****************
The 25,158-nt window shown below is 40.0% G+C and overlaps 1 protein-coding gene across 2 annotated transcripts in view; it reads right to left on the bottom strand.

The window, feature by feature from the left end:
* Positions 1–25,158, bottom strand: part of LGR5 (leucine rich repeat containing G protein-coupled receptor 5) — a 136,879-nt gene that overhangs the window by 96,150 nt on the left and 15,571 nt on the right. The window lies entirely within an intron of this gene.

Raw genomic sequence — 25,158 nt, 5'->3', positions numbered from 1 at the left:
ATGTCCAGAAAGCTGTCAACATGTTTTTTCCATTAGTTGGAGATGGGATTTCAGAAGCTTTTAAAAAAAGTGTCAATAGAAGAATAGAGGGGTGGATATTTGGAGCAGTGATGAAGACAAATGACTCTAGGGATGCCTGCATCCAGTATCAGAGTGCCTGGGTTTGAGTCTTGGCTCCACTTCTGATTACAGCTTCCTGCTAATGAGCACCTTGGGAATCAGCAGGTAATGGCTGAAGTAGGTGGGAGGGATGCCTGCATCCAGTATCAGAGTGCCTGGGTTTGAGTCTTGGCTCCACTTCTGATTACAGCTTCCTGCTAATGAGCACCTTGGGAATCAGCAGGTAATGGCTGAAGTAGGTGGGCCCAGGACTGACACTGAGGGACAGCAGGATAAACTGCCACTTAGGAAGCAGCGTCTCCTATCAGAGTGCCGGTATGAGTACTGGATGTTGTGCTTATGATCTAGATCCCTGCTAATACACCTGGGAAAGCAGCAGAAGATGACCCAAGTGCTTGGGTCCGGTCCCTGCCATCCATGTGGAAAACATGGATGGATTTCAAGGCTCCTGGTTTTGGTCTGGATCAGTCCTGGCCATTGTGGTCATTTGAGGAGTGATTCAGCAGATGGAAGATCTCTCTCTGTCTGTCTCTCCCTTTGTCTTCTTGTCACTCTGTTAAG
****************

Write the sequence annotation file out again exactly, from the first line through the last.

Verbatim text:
The 25,158-nt window shown below is 40.0% G+C and overlaps 1 protein-coding gene across 2 annotated transcripts in view; it reads right to left on the bottom strand.

The window, feature by feature from the left end:
* Positions 1–25,158, bottom strand: part of LGR5 (leucine rich repeat containing G protein-coupled receptor 5) — a 136,879-nt gene that overhangs the window by 96,150 nt on the left and 15,571 nt on the right. The window lies entirely within an intron of this gene.

Raw genomic sequence — 25,158 nt, 5'->3', positions numbered from 1 at the left:
ATGTCCAGAAAGCTGTCAACATGTTTTTTCCATTAGTTGGAGATGGGATTTCAGAAGCTTTTAAAAAAAGTGTCAATAGAAGAATAGAGGGGTGGATATTTGGAGCAGTGATGAAGACAAATGACTCTAGGGATGCCTGCATCCAGTATCAGAGTGCCTGGGTTTGAGTCTTGGCTCCACTTCTGATTACAGCTTCCTGCTAATGAGCACCTTGGGAATCAGCAGGTAATGGCTGAAGTAGGTGGGAGGGATGCCTGCATCCAGTATCAGAGTGCCTGGGTTTGAGTCTTGGCTCCACTTCTGATTACAGCTTCCTGCTAATGAGCACCTTGGGAATCAGCAGGTAATGGCTGAAGTAGGTGGGCCCAGGACTGACACTGAGGGACAGCAGGATAAACTGCCACTTAGGAAGCAGCGTCTCCTATCAGAGTGCCGGTATGAGTACTGGATGTTGTGCTTATGATCTAGATCCCTGCTAATACACCTGGGAAAGCAGCAGAAGATGACCCAAGTGCTTGGGTCCGGTCCCTGCCATCCATGTGGAAAACATGGATGGATTTCAAGGCTCCTGGTTTTGGTCTGGATCAGTCCTGGCCATTGTGGTCATTTGAGGAGTGATTCAGCAGATGGAAGATCTCTCTCTGTCTGTCTCTCCCTTTGTCTTCTTGTCACTCTGTTAAG